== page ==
First Marathon for Older Runner

by Ron
(Oregon)





first marathon for older runner

I am 68 years old. I have been a runner for 33 years doing mostly 5 and 10K race with one half marathon. I usually run a 5K in 25-27 minutes and the 10K in 50-55.

I am retiring next month and for the first time in my life I will have the time to train for a marathon.

Is this reasonable and what extra precautions should I take due to my age?



Answer by Dominique:

Hello Ron,
First of all, I must say, isn't it wonderful that you're considering this new challenge? It certainly speaks to your inspiring dedication and spirit! Now, to your question, let's cover it as follows:

1. Visit the Doctor
2. Consistency is Key
3. Training Progression
4. Marathon Training
5. Cross-Training, Strength Training and Run/Walks


Visit the Doctor




first marathon for older runner
The very first point of action must be to schedule a visit to your doctor or medical practitioner.

Running has been a part of your life for longer than some have been alive – that's impressive!

And your 5k and 10k racing times show you have some decent speed in you. However, as we age, our bodies change in many ways, and a thorough check-up is critical before you embark on this new venture.

It's essential to make sure your body can handle the stress of marathon training and running 26.2 miles non-stop.


Consistency is Key



Marathon training is all about showing up. Day after day, week after week, month after month. I am not saying you need to start training seven days a week. But you need to maintain a consistent running routine to build your endurance. And you'll need quite a bit of that for the marathon.

It might take a bit longer to recover from workouts at 68, but as long as you listen to your body, take necessary breaks, and maintain a steady running routine, you'll be on your way to marathon readiness. It would be great if you could run four times per week consistently.

Training Progression




first marathon for older runner
Let's now talk about your marathon preparation. You've run 5Ks, 10Ks, and even a a half marathon! That's a fantastic headstart.

So, for this, I am going to assume you are comfortable running a 10k race today.

Rather than immediately moving to the marathon distance, what will be a wise thing to do is to first start preparing for a half marathon.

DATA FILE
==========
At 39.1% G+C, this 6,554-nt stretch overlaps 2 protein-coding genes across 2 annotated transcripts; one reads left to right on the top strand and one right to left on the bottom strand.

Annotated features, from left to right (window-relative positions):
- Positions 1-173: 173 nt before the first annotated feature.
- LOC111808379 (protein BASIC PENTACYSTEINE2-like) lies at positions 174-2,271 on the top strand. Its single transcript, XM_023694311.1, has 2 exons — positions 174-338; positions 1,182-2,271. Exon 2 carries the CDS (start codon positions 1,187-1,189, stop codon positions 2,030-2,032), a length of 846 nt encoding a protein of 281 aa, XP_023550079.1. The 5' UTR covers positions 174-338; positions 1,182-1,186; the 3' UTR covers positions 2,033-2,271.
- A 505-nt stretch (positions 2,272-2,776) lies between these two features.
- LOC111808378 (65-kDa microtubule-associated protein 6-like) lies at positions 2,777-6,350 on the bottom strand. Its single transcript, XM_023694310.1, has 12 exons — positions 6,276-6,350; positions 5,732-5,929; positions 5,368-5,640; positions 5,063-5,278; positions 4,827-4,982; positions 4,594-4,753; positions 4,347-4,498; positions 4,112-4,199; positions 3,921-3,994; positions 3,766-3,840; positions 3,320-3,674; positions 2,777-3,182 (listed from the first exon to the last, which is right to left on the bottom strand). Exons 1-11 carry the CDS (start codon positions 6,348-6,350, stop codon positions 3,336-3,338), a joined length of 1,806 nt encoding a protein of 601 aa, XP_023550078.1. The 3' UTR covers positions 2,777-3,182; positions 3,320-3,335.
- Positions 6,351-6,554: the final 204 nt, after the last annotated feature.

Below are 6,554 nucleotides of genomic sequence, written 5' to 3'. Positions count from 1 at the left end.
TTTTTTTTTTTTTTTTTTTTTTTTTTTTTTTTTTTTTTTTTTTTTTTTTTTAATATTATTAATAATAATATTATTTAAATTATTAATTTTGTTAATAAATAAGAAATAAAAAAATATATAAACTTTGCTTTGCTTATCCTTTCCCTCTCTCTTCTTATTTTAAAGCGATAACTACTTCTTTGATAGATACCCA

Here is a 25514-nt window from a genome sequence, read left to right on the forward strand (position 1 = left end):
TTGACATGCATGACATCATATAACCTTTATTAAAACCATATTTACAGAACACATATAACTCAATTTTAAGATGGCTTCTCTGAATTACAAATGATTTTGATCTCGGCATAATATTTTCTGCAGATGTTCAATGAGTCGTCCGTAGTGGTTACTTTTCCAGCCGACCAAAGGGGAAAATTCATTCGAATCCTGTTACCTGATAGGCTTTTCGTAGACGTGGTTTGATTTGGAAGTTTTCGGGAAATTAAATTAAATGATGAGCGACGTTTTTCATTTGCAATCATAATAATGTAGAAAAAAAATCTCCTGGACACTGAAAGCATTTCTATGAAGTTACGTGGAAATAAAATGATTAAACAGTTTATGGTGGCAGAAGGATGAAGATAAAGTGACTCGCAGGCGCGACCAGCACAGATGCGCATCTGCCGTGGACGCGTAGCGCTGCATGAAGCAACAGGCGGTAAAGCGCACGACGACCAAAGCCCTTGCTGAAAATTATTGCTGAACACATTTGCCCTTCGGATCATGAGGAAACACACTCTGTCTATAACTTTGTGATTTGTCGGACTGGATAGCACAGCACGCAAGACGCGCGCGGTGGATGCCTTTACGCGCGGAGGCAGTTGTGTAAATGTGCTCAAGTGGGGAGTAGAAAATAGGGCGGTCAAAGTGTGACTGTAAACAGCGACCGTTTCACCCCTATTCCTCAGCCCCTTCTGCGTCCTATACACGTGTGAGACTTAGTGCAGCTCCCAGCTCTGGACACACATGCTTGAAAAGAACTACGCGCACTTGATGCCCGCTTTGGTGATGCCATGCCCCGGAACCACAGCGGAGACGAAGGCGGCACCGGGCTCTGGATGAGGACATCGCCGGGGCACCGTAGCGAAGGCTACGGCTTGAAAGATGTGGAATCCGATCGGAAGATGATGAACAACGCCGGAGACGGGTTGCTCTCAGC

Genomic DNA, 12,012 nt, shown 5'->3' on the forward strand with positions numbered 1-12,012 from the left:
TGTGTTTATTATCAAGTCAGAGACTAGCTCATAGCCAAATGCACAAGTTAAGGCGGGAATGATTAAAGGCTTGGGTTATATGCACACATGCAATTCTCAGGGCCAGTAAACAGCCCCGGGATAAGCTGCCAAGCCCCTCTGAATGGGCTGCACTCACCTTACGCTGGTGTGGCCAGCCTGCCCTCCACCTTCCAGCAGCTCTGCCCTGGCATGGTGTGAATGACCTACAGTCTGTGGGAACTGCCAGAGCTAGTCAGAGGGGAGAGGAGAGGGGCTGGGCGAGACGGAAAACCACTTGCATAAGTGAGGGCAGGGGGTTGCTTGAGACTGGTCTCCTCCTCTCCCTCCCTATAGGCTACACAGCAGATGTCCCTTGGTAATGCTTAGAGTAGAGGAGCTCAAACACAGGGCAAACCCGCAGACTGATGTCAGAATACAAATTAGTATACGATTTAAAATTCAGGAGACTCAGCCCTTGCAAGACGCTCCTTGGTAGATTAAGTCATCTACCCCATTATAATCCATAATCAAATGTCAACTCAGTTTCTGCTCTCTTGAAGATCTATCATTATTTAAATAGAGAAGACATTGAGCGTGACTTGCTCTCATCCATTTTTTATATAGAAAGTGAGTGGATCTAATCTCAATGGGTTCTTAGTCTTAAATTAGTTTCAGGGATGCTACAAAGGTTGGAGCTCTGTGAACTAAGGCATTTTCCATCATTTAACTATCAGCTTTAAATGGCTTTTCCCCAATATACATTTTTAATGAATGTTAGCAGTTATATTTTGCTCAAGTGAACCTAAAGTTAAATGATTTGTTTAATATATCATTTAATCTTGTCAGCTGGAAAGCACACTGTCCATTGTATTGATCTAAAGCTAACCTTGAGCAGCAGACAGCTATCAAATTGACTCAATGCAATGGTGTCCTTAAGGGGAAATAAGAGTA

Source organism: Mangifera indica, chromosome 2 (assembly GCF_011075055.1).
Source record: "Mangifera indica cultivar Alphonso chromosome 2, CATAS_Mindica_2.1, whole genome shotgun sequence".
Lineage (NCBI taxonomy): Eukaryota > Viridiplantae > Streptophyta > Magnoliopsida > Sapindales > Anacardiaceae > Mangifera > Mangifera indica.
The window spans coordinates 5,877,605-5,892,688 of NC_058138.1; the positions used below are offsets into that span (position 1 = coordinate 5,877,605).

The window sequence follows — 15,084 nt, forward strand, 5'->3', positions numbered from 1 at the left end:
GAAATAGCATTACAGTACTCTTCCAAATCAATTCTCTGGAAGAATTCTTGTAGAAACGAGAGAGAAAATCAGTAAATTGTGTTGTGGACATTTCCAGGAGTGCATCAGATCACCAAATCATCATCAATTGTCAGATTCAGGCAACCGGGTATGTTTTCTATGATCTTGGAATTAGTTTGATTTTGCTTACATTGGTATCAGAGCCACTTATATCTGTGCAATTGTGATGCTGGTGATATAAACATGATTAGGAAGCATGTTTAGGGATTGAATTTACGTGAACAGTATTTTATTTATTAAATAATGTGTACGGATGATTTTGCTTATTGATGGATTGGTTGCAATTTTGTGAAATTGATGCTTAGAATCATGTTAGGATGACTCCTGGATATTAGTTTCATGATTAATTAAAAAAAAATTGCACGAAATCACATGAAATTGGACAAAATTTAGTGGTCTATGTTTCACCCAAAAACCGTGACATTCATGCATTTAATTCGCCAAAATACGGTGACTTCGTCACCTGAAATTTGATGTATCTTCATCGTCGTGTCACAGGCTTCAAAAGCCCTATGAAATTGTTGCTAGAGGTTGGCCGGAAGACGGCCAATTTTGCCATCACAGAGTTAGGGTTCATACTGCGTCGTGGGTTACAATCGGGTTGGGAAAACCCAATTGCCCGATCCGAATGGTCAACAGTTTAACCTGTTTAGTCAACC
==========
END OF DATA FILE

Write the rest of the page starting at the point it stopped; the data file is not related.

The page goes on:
That will see you ramp up your mileage and get used to running longer distances in your long run. Over time, what would be a fantastic base for marathon training is if you get used to doing a long run of 10 miles or longer.

Marathon Training



Once you have done a successful half marathon and you feel confident with half marathon training, you can progress to marathon training.

It will be challenging. But that's mostly why you want to do it, right? With the right training schedule, you'll be able to manage those long-distance runs and recover appropriately.

Cross-Training, Strength Training and Run/Walks



At your age, running very regularly may pose some issues. You have got a long running career behind you, which should assist greatly when pushing up your mileage.

However, you may run into some issues. Niggles that don't go away. Running injuries that stop you from progressing to higher mileage levels. If that happens, just know there are alternatives out there:


first marathon for older runner
Cross-Training
When you find that you are running into some limits in terms of mileage and days of running per week, a good alternative may be to do some cross-training. Examples are the exercise bike, swimming and rowing. They are all great ways to further boost your endurance whilst giving your running muscles a break.

Strength Training
Running demands a lot from your body. A great insurance policy against injuries is to incorporate strength training into your routine. Especially later in life strength training becomes more and more important. We lose muscle mass as we get older. Strength training can help us maintain muscle and strength. Please check out my page on strength training for runners to learn more.

Run/walks
Consider this – completing a marathon doesn't necessarily mean you have to run every single step. And it doesn't necessarily mean you have to run every step in training either. When you find yourself hitting limits on the long run, consider a run/walk training approach. You'll still cover the mileage, but you'll feel less tired doing it.

Ron, changing your mind-set from "Can I do this?" to "Let me prepare well for this" is the first step. I have no doubts in my mind you can do this and that the journey towards your marathon will be challenging but rewarding.

You've spent 33 years running, and now you're contemplating running a marathon. That's a leading example of tenacity and commitment to celebrating your love for the sport. I'm confident you'll be able to pull this off.

Happy retirement and happy running, my friend!

Kind regards and good luck,
Dominique



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